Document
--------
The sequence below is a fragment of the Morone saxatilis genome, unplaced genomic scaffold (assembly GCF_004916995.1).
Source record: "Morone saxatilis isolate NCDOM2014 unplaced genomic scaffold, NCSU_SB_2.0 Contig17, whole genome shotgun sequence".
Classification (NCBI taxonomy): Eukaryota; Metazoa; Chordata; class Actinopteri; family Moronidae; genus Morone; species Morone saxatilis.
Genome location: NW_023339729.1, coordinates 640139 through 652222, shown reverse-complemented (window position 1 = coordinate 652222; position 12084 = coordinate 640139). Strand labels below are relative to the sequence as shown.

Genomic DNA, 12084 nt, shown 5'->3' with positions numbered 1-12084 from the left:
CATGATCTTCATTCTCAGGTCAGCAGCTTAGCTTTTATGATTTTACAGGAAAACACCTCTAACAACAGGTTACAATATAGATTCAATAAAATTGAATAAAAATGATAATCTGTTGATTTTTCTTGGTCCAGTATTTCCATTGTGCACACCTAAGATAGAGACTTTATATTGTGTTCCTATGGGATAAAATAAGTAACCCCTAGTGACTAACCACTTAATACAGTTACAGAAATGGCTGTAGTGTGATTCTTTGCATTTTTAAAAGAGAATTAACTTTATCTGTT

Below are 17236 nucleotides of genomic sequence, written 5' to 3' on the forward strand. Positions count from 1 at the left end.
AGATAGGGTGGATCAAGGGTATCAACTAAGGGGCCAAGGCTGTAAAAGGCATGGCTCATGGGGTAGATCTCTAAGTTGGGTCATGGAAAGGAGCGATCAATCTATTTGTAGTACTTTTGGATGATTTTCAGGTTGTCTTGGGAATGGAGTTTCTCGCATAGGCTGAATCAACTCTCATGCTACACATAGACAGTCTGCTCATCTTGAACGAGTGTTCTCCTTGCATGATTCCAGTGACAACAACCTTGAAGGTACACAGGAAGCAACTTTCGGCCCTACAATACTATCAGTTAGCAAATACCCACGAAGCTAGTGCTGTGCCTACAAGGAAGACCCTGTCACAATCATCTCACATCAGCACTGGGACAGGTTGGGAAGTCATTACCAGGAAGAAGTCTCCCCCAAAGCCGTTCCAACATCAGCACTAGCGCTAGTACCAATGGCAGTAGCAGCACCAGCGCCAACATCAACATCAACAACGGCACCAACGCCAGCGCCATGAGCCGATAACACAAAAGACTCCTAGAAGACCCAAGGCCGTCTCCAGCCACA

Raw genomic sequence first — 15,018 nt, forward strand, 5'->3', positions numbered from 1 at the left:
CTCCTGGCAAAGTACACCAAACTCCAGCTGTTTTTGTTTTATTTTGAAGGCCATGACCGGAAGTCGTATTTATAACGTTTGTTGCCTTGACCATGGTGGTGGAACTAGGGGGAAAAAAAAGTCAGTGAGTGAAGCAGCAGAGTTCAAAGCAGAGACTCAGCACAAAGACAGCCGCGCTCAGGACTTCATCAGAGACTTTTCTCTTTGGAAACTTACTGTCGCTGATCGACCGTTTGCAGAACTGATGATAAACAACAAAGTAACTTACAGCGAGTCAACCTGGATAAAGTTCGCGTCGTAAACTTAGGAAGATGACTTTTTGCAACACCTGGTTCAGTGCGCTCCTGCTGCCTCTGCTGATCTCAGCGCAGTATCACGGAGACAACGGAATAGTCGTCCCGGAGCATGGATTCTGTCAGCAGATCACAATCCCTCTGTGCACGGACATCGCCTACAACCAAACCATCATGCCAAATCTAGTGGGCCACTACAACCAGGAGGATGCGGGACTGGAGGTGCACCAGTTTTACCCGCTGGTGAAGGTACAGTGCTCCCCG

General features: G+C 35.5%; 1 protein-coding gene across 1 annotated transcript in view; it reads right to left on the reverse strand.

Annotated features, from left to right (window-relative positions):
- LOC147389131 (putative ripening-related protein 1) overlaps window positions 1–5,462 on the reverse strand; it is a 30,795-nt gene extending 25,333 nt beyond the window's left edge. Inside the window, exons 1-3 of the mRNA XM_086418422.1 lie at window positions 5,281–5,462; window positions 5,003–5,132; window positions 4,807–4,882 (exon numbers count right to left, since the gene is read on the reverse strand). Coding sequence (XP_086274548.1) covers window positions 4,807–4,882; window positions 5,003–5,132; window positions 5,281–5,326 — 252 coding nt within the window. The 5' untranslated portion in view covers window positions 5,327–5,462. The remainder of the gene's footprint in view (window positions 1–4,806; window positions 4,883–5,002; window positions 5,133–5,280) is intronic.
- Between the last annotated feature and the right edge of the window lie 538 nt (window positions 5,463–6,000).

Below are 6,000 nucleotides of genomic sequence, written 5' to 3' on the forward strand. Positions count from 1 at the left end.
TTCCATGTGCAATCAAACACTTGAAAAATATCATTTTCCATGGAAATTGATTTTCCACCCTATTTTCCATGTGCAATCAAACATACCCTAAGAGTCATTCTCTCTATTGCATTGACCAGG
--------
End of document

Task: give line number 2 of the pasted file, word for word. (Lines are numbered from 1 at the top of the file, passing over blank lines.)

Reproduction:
Source record: "Morone saxatilis isolate NCDOM2014 unplaced genomic scaffold, NCSU_SB_2.0 Contig17, whole genome shotgun sequence".